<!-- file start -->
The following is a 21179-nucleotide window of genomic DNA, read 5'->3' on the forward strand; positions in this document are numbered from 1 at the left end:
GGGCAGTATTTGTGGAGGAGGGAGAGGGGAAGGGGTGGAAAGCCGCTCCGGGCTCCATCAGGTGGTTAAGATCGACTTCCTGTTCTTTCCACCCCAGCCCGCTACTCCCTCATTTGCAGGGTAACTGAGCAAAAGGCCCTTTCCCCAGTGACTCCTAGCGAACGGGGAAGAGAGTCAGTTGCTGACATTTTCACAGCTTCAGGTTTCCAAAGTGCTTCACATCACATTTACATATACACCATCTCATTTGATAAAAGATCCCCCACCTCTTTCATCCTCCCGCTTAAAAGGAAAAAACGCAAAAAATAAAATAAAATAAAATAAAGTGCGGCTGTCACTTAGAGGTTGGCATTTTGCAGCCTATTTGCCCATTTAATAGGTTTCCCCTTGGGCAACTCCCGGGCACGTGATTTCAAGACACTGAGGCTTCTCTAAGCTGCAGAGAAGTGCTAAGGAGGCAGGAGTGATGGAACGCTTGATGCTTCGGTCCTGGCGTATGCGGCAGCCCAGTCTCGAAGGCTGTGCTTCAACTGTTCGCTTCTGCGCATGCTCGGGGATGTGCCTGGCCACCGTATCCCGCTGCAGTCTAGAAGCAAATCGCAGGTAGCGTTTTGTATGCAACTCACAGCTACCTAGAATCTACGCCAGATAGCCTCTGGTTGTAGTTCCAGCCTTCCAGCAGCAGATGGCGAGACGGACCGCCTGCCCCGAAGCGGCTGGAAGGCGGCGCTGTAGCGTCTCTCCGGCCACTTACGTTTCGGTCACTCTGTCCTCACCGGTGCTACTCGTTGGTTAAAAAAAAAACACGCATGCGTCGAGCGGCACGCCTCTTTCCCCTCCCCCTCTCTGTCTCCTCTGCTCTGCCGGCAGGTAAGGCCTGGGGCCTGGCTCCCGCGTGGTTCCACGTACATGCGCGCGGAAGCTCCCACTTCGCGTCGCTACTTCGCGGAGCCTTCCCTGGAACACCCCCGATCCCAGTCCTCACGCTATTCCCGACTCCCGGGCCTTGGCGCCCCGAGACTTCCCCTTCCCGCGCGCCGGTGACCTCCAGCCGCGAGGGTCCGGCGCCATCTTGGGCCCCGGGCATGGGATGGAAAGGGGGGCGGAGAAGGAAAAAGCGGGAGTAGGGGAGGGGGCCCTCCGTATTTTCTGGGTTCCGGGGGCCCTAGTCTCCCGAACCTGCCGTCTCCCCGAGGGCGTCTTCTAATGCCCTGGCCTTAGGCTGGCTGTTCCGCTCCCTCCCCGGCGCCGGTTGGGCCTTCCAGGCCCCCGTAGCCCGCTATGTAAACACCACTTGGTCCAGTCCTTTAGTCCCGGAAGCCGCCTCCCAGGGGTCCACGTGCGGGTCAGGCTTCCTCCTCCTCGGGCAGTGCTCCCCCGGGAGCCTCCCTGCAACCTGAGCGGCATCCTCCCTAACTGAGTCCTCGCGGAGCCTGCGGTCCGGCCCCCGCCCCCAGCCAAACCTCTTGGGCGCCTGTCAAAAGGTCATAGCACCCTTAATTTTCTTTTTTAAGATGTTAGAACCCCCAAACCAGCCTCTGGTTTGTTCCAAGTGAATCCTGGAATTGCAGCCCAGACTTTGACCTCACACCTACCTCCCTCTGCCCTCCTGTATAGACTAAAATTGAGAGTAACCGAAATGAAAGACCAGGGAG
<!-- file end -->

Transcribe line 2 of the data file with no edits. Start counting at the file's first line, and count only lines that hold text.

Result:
GGGCAGTATTTGTGGAGGAGGGAGAGGGGAAGGGGTGGAAAGCCGCTCCGGGCTCCATCAGGTGGTTAAGATCGACTTCCTGTTCTTTCCACCCCAGCCCGCTACTCCCTCATTTGCAGGGTAACTGAGCAAAAGGCCCTTTCCCCAGTGACTCCTAGCGAACGGGGAAGAGAGTCAGTTGCTGACATTTTCACAGCTTCAGGTTTCCAAAGTGCTTCACATCACATTTACATATACACCATCTCATTTGATAAAAGATCCCCCACCTCTTTCATCCTCCCGCTTAAAAGGAAAAAACGCAAAAAATAAAATAAAATAAAATAAAGTGCGGCTGTCACTTAGAGGTTGGCATTTTGCAGCCTATTTGCCCATTTAATAGGTTTCCCCTTGGGCAACTCCCGGGCACGTGATTTCAAGACACTGAGGCTTCTCTAAGCTGCAGAGAAGTGCTAAGGAGGCAGGAGTGATGGAACGCTTGATGCTTCGGTCCTGGCGTATGCGGCAGCCCAGTCTCGAAGGCTGTGCTTCAACTGTTCGCTTCTGCGCATGCTCGGGGATGTGCCTGGCCACCGTATCCCGCTGCAGTCTAGAAGCAAATCGCAGGTAGCGTTTTGTATGCAACTCACAGCTACCTAGAATCTACGCCAGATAGCCTCTGGTTGTAGTTCCAGCCTTCCAGCAGCAGATGGCGAGACGGACCGCCTGCCCCGAAGCGGCTGGAAGGCGGCGCTGTAGCGTCTCTCCGGCCACTTACGTTTCGGTCACTCTGTCCTCACCGGTGCTACTCGTTGGTTAAAAAAAAAACACGCATGCGTCGAGCGGCACGCCTCTTTCCCCTCCCCCTCTCTGTCTCCTCTGCTCTGCCGGCAGGTAAGGCCTGGGGCCTGGCTCCCGCGTGGTTCCACGTACATGCGCGCGGAAGCTCCCACTTCGCGTCGCTACTTCGCGGAGCCTTCCCTGGAACACCCCCGATCCCAGTCCTCACGCTATTCCCGACTCCCGGGCCTTGGCGCCCCGAGACTTCCCCTTCCCGCGCGCCGGTGACCTCCAGCCGCGAGGGTCCGGCGCCATCTTGGGCCCCGGGCATGGGATGGAAAGGGGGGCGGAGAAGGAAAAAGCGGGAGTAGGGGAGGGGGCCCTCCGTATTTTCTGGGTTCCGGGGGCCCTAGTCTCCCGAACCTGCCGTCTCCCCGAGGGCGTCTTCTAATGCCCTGGCCTTAGGCTGGCTGTTCCGCTCCCTCCCCGGCGCCGGTTGGGCCTTCCAGGCCCCCGTAGCCCGCTATGTAAACACCACTTGGTCCAGTCCTTTAGTCCCGGAAGCCGCCTCCCAGGGGTCCACGTGCGGGTCAGGCTTCCTCCTCCTCGGGCAGTGCTCCCCCGGGAGCCTCCCTGCAACCTGAGCGGCATCCTCCCTAACTGAGTCCTCGCGGAGCCTGCGGTCCGGCCCCCGCCCCCAGCCAAACCTCTTGGGCGCCTGTCAAAAGGTCATAGCACCCTTAATTTTCTTTTTTAAGATGTTAGAACCCCCAAACCAGCCTCTGGTTTGTTCCAAGTGAATCCTGGAATTGCAGCCCAGACTTTGACCTCACACCTACCTCCCTCTGCCCTCCTGTATAGACTAAAATTGAGAGTAACCGAAATGAAAGACCAGGGAG